based on the novel by Guillermo Arriaga - Staged by David Gaitán
With Spanish, English and German subtitles
“Violence is a completely natural impulse”, according to Guillermo Arriaga’s last novel The Savage. Those who are familiar with Arriaga’s screenplays Amores Perros, 21 Gramm or Babel, know what this refers to. Now, Arriaga has published a Mexican epic, which tells the story of 17-year-old Juan Guillermo. Juan and his brother Carlos lead a life on the rooftops of Mexico City. Together, at the end of the 1960s, they build up a large drug business until his brother is murdered by radical Catholic youths. Priests and the Mexican police are in cahoots. The death of his brother drives his desperate parents to suicide. When his grandmother dies also, Juan is left all alone and swears to take revenge.
Arriaga’s dark, pugnacious and powerfully eloquent adventure novel is full of contrasts and paints a forceful and unsparing image of society. David Gaitan, the Mexican director and author, is staging this book for the very first time together with actors from Mexico and the Schauspiel Köln ensemble.
In 1928, the British author Virginia Wolf published her novel ORLANDO – A BIOGRAPHY, shattering all the norms established around the theme of masculinities and femininities in society at the time.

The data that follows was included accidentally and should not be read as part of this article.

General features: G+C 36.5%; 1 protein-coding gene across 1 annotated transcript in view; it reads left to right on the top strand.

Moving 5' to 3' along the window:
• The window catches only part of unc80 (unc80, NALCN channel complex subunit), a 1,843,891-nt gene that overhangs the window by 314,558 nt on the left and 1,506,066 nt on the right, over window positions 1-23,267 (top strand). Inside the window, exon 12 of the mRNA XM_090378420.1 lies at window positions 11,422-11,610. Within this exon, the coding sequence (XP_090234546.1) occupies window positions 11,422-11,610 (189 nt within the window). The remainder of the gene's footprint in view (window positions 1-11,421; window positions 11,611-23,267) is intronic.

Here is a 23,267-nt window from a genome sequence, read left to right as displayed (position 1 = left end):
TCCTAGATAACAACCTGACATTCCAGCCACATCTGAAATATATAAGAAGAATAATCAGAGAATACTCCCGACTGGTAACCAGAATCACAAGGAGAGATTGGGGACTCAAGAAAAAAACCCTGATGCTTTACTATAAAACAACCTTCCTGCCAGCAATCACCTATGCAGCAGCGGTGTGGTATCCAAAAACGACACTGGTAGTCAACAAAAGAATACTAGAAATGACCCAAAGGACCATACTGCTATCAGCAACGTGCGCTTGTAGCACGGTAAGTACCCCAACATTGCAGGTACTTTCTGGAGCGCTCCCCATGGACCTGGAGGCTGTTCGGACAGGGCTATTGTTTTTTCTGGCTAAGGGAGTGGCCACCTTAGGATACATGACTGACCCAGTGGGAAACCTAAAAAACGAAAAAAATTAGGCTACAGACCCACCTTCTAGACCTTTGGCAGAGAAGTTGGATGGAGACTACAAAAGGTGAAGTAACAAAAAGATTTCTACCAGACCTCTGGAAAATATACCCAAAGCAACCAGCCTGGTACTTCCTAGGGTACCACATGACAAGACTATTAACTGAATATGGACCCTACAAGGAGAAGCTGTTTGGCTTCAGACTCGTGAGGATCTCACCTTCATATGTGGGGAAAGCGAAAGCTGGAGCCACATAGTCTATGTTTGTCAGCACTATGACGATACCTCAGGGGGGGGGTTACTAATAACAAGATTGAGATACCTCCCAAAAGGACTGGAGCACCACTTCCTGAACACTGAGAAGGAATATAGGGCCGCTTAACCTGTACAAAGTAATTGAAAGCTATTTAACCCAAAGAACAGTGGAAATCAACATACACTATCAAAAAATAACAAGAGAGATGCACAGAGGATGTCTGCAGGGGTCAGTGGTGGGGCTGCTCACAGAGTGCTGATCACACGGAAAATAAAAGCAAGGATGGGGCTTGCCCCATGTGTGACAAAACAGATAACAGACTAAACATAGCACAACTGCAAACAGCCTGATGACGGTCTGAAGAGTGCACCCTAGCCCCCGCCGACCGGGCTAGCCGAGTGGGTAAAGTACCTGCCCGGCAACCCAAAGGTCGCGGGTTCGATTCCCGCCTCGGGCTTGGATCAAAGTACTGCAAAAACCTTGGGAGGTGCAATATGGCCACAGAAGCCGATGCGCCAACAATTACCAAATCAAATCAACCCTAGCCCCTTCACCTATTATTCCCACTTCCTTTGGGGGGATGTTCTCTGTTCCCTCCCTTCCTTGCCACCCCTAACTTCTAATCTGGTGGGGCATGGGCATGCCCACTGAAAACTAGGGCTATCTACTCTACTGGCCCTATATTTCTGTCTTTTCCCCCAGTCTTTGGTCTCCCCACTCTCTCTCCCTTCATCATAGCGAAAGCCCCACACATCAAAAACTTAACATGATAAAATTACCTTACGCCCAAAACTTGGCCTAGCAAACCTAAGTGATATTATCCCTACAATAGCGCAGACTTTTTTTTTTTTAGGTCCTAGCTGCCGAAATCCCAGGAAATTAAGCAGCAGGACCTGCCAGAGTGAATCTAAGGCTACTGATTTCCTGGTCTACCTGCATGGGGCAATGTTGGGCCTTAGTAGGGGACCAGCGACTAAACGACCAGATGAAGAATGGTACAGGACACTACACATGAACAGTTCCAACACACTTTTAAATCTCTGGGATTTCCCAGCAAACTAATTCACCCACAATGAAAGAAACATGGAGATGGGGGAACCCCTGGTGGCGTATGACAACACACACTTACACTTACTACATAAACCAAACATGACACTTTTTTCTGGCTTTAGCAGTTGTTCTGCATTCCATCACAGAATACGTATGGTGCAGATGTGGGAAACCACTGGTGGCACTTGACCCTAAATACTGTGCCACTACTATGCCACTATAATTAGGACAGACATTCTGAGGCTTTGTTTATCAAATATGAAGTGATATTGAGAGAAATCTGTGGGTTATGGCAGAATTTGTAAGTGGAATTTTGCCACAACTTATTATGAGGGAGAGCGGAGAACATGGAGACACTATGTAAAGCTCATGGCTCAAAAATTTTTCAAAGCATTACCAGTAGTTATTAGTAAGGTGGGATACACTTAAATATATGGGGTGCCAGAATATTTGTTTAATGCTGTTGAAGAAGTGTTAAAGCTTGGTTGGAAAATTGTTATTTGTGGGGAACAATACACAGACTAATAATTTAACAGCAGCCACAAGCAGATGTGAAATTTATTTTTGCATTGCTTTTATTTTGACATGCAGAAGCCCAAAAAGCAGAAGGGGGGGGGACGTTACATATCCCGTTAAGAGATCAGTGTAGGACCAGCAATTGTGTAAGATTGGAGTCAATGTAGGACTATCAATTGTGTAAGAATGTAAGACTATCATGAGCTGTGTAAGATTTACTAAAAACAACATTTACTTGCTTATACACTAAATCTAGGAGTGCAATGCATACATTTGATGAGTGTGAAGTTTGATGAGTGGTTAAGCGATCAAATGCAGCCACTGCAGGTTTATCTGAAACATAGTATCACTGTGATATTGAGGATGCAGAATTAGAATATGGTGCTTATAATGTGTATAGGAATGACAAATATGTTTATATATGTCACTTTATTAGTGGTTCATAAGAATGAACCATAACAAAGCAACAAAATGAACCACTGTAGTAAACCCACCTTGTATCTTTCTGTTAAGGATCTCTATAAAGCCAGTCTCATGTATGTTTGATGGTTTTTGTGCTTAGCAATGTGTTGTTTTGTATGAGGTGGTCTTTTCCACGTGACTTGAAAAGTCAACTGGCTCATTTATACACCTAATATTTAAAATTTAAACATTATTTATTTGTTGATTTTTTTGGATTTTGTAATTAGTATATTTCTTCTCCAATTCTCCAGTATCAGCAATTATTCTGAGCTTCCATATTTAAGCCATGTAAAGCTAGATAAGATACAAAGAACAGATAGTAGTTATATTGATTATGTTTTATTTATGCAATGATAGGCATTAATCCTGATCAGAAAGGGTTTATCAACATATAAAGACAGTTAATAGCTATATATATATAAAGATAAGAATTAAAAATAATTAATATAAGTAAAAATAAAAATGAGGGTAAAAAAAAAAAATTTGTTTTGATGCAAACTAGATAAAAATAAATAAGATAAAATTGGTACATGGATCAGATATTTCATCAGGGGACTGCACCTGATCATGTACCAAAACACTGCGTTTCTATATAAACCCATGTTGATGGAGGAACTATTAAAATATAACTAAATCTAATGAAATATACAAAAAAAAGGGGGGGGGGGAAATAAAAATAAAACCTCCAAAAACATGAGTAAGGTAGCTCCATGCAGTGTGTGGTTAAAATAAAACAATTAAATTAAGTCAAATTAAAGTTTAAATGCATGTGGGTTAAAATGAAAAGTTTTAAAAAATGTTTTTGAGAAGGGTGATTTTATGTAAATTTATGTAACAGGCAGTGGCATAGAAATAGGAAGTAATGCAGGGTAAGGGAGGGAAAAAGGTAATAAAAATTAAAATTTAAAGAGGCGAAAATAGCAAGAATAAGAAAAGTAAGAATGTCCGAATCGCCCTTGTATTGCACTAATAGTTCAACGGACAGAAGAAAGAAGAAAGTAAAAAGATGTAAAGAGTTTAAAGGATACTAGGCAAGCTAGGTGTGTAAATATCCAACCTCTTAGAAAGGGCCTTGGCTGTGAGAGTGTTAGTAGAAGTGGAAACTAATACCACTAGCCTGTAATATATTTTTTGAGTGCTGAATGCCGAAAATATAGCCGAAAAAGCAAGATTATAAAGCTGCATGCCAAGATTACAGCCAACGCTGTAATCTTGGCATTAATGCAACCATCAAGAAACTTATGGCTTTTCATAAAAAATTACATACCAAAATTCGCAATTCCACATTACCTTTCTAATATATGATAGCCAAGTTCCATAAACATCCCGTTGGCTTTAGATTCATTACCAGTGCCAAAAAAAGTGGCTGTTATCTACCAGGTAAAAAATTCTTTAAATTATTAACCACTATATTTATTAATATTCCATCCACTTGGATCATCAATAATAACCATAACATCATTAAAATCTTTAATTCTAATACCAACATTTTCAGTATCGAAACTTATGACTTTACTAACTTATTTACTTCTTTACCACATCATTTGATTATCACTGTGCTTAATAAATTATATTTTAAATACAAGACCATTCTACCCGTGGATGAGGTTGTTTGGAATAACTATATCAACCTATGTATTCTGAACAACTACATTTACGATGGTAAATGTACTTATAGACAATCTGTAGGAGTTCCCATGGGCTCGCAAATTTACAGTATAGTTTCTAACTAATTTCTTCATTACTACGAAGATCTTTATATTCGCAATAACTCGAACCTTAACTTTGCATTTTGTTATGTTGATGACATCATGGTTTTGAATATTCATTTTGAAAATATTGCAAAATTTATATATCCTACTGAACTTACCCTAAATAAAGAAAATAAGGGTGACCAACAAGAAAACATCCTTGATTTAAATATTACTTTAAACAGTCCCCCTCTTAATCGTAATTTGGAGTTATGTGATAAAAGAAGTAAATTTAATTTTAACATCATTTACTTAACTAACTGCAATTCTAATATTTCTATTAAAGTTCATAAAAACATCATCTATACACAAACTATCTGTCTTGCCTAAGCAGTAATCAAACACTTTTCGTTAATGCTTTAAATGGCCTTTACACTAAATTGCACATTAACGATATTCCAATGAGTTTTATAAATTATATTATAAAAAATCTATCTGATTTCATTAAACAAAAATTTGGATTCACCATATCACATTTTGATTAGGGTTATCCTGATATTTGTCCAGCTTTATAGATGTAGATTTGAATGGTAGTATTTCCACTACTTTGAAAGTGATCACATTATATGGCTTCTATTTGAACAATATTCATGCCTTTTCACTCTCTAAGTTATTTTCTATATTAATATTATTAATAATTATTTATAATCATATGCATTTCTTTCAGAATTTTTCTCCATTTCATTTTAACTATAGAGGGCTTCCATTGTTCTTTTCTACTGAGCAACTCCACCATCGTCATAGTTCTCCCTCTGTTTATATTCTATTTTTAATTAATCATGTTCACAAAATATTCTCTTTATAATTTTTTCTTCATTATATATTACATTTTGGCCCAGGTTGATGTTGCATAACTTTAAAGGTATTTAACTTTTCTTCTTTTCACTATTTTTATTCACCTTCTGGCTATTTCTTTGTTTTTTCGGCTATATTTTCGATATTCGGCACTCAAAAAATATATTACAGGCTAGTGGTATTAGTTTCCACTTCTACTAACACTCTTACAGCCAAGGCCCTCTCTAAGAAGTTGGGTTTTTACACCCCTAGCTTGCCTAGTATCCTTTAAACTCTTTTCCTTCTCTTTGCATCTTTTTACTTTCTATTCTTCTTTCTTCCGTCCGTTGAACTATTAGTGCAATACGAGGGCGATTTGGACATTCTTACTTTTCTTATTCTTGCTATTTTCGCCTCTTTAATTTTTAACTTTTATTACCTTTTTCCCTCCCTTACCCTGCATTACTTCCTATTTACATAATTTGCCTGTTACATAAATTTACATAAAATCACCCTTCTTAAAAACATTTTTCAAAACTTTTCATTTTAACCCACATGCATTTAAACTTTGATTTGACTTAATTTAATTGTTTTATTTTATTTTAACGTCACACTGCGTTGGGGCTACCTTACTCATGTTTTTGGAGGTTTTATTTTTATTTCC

The story begins in an English royal court in the 16th century, in which the eponymous protagonist leads a privileged life as a favourite of Elizabeth I. When her love for him ceases, a brilliant journey through time is set in motion, during which Orlando kisses the frozen Thames in the Little Ice Age, flees from a persistent admirer to the politically turbulent Constantinople, and falls into a sleep which lasts several days – at the end of which he suddenly wakes up as a young woman. “Lady” Orlando is hardly surprised by this transformation, secretly leaves Constantinople and continues the eventful journey through the ages.
Virginial Woolf’s narrative extends from the 16th Century to the author’s present day and even a few days beyond. The change in the role of “woman” and “man” over the course of time lies at the centre of the text. The director, Lucia Bihler, together with the dance company ‘Ballet of Difference’ transports the novel to the Depot 1 stage. Together, they dive into the binary gender system and, like Virginia Wolf, aim to dismantle it and create a new perspective.